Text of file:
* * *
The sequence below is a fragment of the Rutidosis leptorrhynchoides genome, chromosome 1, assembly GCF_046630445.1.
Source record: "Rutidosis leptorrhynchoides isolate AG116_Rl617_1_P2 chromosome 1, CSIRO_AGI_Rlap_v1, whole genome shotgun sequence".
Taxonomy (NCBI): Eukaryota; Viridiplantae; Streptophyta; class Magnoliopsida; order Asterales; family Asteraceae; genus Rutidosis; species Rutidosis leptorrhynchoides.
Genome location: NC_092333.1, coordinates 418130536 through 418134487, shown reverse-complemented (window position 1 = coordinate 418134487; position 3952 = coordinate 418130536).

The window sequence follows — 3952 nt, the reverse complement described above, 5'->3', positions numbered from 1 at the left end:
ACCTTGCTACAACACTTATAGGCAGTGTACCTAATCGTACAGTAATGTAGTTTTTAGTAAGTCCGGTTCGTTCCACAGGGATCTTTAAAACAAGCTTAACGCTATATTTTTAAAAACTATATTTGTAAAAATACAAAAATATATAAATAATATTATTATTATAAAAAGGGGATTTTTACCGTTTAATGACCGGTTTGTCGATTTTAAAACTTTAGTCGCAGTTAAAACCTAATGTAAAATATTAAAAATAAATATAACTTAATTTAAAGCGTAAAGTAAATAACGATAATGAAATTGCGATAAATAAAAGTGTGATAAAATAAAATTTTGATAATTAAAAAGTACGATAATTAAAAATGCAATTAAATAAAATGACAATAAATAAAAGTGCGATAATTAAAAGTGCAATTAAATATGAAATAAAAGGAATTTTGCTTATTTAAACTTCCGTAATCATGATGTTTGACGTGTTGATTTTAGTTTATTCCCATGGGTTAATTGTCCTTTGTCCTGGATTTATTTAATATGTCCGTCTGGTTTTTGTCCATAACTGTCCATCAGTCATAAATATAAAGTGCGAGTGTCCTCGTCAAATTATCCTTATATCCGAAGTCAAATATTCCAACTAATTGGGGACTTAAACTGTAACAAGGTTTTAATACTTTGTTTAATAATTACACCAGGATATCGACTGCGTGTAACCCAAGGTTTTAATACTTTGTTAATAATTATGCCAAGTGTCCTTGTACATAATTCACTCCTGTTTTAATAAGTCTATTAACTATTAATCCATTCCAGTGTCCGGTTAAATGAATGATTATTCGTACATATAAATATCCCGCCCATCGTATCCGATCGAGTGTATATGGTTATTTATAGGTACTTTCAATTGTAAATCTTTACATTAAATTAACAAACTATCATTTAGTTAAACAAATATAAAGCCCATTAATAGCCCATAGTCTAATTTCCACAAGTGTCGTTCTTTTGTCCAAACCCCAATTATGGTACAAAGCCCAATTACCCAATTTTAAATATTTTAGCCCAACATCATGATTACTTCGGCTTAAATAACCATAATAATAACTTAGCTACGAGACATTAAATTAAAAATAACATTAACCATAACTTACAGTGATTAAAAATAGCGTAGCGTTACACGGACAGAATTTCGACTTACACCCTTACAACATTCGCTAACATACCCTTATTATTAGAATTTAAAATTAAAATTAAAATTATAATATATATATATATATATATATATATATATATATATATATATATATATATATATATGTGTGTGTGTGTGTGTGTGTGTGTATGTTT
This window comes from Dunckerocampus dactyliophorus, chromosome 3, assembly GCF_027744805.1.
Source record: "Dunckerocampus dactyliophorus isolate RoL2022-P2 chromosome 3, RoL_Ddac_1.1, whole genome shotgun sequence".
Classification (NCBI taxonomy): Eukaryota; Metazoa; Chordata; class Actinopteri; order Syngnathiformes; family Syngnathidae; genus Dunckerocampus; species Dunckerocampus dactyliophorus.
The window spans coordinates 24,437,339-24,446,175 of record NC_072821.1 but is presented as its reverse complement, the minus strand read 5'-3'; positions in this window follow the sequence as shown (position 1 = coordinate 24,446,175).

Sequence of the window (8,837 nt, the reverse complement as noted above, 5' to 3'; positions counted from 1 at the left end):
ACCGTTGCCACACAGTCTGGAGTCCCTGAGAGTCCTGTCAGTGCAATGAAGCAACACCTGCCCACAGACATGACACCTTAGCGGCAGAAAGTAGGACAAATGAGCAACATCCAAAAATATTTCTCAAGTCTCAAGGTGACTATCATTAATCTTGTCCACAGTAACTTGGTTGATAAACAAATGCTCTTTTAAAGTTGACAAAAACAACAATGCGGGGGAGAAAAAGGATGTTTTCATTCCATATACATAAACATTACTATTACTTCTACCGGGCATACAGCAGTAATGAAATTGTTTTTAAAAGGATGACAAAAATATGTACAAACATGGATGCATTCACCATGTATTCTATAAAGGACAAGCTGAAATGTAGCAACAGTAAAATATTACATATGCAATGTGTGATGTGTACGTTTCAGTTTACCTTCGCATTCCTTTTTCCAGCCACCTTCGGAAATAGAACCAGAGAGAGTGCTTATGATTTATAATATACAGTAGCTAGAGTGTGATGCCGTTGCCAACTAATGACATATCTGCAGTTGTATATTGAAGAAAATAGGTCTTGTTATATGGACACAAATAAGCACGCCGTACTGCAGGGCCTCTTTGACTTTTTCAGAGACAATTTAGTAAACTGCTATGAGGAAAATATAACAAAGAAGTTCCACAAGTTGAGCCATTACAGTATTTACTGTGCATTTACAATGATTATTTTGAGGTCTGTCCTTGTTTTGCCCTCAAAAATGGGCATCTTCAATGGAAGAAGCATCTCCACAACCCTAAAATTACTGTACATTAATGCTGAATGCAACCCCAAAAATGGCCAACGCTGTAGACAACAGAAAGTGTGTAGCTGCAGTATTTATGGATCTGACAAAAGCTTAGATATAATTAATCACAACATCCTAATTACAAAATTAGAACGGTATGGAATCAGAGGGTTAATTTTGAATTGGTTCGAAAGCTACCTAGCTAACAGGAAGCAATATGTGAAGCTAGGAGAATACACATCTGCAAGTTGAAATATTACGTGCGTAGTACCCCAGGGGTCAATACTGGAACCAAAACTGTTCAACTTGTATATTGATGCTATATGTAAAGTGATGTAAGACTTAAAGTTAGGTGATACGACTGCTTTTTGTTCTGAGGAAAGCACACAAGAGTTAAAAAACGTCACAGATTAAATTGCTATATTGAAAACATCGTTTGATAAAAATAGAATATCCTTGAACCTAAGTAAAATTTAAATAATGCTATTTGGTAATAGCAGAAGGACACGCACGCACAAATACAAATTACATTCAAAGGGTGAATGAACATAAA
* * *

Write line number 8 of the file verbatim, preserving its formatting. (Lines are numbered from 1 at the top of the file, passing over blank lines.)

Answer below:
Source record: "Dunckerocampus dactyliophorus isolate RoL2022-P2 chromosome 3, RoL_Ddac_1.1, whole genome shotgun sequence".